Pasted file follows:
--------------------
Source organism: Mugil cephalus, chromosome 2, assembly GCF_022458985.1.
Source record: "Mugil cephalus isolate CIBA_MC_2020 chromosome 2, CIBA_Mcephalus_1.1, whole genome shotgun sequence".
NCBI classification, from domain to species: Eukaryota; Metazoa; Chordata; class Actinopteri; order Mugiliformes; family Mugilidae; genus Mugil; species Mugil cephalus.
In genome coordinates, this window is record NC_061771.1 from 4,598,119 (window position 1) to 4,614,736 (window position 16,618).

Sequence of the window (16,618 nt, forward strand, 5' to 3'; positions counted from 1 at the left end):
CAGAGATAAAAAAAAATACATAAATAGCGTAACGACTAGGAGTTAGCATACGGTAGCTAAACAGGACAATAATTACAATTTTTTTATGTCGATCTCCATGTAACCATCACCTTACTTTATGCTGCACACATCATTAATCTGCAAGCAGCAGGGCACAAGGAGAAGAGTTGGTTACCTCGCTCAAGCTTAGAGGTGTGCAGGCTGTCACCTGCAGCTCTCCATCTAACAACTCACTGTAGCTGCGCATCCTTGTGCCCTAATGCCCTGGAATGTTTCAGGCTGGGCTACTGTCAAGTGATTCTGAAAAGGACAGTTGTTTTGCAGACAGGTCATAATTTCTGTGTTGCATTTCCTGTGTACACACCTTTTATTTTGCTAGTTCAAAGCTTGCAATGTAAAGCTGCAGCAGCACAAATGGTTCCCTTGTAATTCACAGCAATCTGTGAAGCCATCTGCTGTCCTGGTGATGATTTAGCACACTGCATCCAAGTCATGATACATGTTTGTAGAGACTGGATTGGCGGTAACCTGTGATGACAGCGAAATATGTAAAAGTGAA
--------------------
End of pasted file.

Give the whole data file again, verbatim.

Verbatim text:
Source organism: Mugil cephalus, chromosome 2, assembly GCF_022458985.1.
Source record: "Mugil cephalus isolate CIBA_MC_2020 chromosome 2, CIBA_Mcephalus_1.1, whole genome shotgun sequence".
NCBI classification, from domain to species: Eukaryota; Metazoa; Chordata; class Actinopteri; order Mugiliformes; family Mugilidae; genus Mugil; species Mugil cephalus.
In genome coordinates, this window is record NC_061771.1 from 4,598,119 (window position 1) to 4,614,736 (window position 16,618).

Sequence of the window (16,618 nt, forward strand, 5' to 3'; positions counted from 1 at the left end):
CAGAGATAAAAAAAAATACATAAATAGCGTAACGACTAGGAGTTAGCATACGGTAGCTAAACAGGACAATAATTACAATTTTTTTATGTCGATCTCCATGTAACCATCACCTTACTTTATGCTGCACACATCATTAATCTGCAAGCAGCAGGGCACAAGGAGAAGAGTTGGTTACCTCGCTCAAGCTTAGAGGTGTGCAGGCTGTCACCTGCAGCTCTCCATCTAACAACTCACTGTAGCTGCGCATCCTTGTGCCCTAATGCCCTGGAATGTTTCAGGCTGGGCTACTGTCAAGTGATTCTGAAAAGGACAGTTGTTTTGCAGACAGGTCATAATTTCTGTGTTGCATTTCCTGTGTACACACCTTTTATTTTGCTAGTTCAAAGCTTGCAATGTAAAGCTGCAGCAGCACAAATGGTTCCCTTGTAATTCACAGCAATCTGTGAAGCCATCTGCTGTCCTGGTGATGATTTAGCACACTGCATCCAAGTCATGATACATGTTTGTAGAGACTGGATTGGCGGTAACCTGTGATGACAGCGAAATATGTAAAAGTGAA